The enterococci represent a widely diverse group of bacteria that includes species with significant clinical importance. Some are natural inhabitants of the human intestine and may be opportunistic pathogens. Enterococci are among the top three most common nosocomial agents -- giving rise to urinary tract and wound infections as well as bacteremias and endocarditis. Their frequent resistance to multiple antibiotics and harboring of related determinants on mobilizable elements like plasmids and conjugative transposons make treatment of clinical infections a major challenge. Enterococci also represent a significant reservoir of resistance genes for other bacterial genera. Indeed there is evidence that the recent emergence of high-level vancomycin resistance in Staphylococcus aureus (MRSA) strains is likely a result of acquisition of related determinant(s) from resident Enterococci [Weigel et al., Science 302:1569 (2003)]. Genes related to pathogenicity, such as those encoding cytolysins and """"""""aggregation substance"""""""", have also been located on transferable elements, some of which transfer readily between the enterococci and possibly to other genera. In addition the involvement of enterococci in food fermentations as well as exploration and use of certain strains as probiotics have been areas of significant interest. Much knowledge has been gained in recent years with respect to the molecular biology and genetics of enterococci. Genomes of E. faecalis and E. faecium have now been sequenced and numerous transmissible elements have been characterized. Pathogenicity islands and determinants exhibiting relationships to clinical virulence are continuing to be identified. Finally, the discoveries of numerous bacteriocin-systems and factors important to biofilm formation have provided significant information relevant to the ecology and survivability of enterococci. The conference to be held in Portland, Oregon from July 30 through August 2, 2010 and sponsored by the American Society for Microbiology (ASM) will represent the third international meeting on the subject of enterococci, the last being held in Denmark in August of 2005. Past conferences have been well attended -- with 200-300 participants present. Oral sessions will cover: 1) molecular biology and genomics;2) virulence;3) antibiotic therapy and resistance;4) bacteriocins;5) plasmids and horizontal transfer;6) epidemiology and food connections;and 7) biofilms. Two poster sessions will also be held. Insofar as there is a significant amount of new material published in enterococcal research, and it will have been five years since the previous meeting, the next conference is especially timely and is being anticipated with much enthusiasm.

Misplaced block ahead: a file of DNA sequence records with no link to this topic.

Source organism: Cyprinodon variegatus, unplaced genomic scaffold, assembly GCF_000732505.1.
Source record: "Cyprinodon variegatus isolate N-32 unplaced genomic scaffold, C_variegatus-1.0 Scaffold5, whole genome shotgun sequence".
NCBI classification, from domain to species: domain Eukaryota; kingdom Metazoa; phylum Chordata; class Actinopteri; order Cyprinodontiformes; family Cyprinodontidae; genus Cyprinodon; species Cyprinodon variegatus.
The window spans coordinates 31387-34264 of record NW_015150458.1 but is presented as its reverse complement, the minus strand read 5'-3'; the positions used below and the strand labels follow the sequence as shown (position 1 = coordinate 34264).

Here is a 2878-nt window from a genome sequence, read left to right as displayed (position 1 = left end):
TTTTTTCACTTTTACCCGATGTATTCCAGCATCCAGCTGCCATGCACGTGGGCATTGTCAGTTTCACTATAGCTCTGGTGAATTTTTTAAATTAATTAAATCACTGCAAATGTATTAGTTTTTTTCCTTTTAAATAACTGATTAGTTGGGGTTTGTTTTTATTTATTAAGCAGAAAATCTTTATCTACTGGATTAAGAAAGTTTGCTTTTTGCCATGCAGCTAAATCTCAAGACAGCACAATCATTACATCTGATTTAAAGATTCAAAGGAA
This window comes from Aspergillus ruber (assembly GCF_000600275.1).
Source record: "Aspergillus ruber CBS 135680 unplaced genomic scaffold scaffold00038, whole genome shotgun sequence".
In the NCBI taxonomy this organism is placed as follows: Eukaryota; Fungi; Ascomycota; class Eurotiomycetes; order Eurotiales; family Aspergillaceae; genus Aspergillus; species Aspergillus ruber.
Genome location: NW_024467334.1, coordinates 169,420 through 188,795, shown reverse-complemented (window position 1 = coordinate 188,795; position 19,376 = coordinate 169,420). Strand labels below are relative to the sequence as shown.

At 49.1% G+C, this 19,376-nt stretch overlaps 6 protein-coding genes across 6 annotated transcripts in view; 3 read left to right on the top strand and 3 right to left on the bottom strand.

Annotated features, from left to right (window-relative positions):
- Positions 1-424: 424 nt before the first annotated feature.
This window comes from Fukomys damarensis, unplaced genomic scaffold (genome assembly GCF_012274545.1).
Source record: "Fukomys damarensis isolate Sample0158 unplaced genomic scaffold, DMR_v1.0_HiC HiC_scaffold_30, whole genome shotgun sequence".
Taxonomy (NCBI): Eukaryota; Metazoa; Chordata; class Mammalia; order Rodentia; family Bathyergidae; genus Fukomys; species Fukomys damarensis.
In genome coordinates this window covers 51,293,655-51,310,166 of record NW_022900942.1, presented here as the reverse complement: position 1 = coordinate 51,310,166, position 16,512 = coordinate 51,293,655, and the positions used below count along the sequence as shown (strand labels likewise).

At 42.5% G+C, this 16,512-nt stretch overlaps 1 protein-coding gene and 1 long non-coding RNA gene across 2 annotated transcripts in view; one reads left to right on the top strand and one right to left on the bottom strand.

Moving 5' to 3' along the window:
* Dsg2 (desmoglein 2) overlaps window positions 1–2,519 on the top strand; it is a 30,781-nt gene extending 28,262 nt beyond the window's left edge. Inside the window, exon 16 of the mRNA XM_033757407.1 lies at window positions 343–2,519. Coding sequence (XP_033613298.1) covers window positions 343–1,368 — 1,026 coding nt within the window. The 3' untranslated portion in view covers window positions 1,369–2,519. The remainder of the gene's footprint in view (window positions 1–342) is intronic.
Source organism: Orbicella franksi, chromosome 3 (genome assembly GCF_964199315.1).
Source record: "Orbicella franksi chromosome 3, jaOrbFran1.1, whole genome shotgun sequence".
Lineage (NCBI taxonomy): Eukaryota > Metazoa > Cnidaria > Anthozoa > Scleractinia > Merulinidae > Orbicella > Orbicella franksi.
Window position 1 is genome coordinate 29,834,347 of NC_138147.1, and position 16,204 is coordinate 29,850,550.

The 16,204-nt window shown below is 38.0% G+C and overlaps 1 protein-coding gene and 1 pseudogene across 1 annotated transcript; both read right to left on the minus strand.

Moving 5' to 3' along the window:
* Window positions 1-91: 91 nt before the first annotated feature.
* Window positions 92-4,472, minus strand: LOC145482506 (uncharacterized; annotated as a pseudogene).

Enterococci are normal inhabitants of the human intestine but are also among the top three most common nosocomial agents. Multiple antibiotic resistance and virulence determinants encoded on mobile elements is extremely common in enterococci. Members of the genus are also used in food fermentations and as probiotics. The Third International ASM Conference on Enterococci will bring together investigators for the presentation and discussion of recent research findings that should greatly facilitate approaches to dealing with related human health challenges.